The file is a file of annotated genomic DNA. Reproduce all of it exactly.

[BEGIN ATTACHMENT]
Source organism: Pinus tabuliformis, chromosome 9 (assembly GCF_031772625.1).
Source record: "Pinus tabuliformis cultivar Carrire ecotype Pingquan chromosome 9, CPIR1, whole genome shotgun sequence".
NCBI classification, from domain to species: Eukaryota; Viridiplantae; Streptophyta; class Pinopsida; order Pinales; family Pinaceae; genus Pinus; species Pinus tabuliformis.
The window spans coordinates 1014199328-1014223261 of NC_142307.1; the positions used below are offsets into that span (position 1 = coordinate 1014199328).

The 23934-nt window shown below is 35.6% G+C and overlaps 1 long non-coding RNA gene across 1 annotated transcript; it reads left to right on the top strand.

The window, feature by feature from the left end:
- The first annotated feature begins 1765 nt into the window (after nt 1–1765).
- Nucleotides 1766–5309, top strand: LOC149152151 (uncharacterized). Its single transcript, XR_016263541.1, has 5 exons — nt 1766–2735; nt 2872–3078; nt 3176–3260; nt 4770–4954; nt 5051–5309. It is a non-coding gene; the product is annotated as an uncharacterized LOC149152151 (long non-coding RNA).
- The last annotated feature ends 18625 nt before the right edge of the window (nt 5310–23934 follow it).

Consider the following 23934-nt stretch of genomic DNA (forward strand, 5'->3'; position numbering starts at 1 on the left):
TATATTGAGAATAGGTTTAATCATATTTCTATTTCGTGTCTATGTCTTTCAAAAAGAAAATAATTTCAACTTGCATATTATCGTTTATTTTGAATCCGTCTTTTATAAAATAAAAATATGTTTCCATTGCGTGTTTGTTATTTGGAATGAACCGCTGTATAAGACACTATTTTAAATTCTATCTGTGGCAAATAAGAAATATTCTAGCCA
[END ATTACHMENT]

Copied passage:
Source organism: Pinus tabuliformis, chromosome 9 (assembly GCF_031772625.1).
Source record: "Pinus tabuliformis cultivar Carrire ecotype Pingquan chromosome 9, CPIR1, whole genome shotgun sequence".
NCBI classification, from domain to species: Eukaryota; Viridiplantae; Streptophyta; class Pinopsida; order Pinales; family Pinaceae; genus Pinus; species Pinus tabuliformis.
The window spans coordinates 1014199328-1014223261 of NC_142307.1; the positions used below are offsets into that span (position 1 = coordinate 1014199328).

The 23934-nt window shown below is 35.6% G+C and overlaps 1 long non-coding RNA gene across 1 annotated transcript; it reads left to right on the top strand.

The window, feature by feature from the left end:
- The first annotated feature begins 1765 nt into the window (after nt 1–1765).
- Nucleotides 1766–5309, top strand: LOC149152151 (uncharacterized). Its single transcript, XR_016263541.1, has 5 exons — nt 1766–2735; nt 2872–3078; nt 3176–3260; nt 4770–4954; nt 5051–5309. It is a non-coding gene; the product is annotated as an uncharacterized LOC149152151 (long non-coding RNA).
- The last annotated feature ends 18625 nt before the right edge of the window (nt 5310–23934 follow it).

Consider the following 23934-nt stretch of genomic DNA (forward strand, 5'->3'; position numbering starts at 1 on the left):
TATATTGAGAATAGGTTTAATCATATTTCTATTTCGTGTCTATGTCTTTCAAAAAGAAAATAATTTCAACTTGCATATTATCGTTTATTTTGAATCCGTCTTTTATAAAATAAAAATATGTTTCCATTGCGTGTTTGTTATTTGGAATGAACCGCTGTATAAGACACTATTTTAAATTCTATCTGTGGCAAATAAGAAATATTCTAGCCA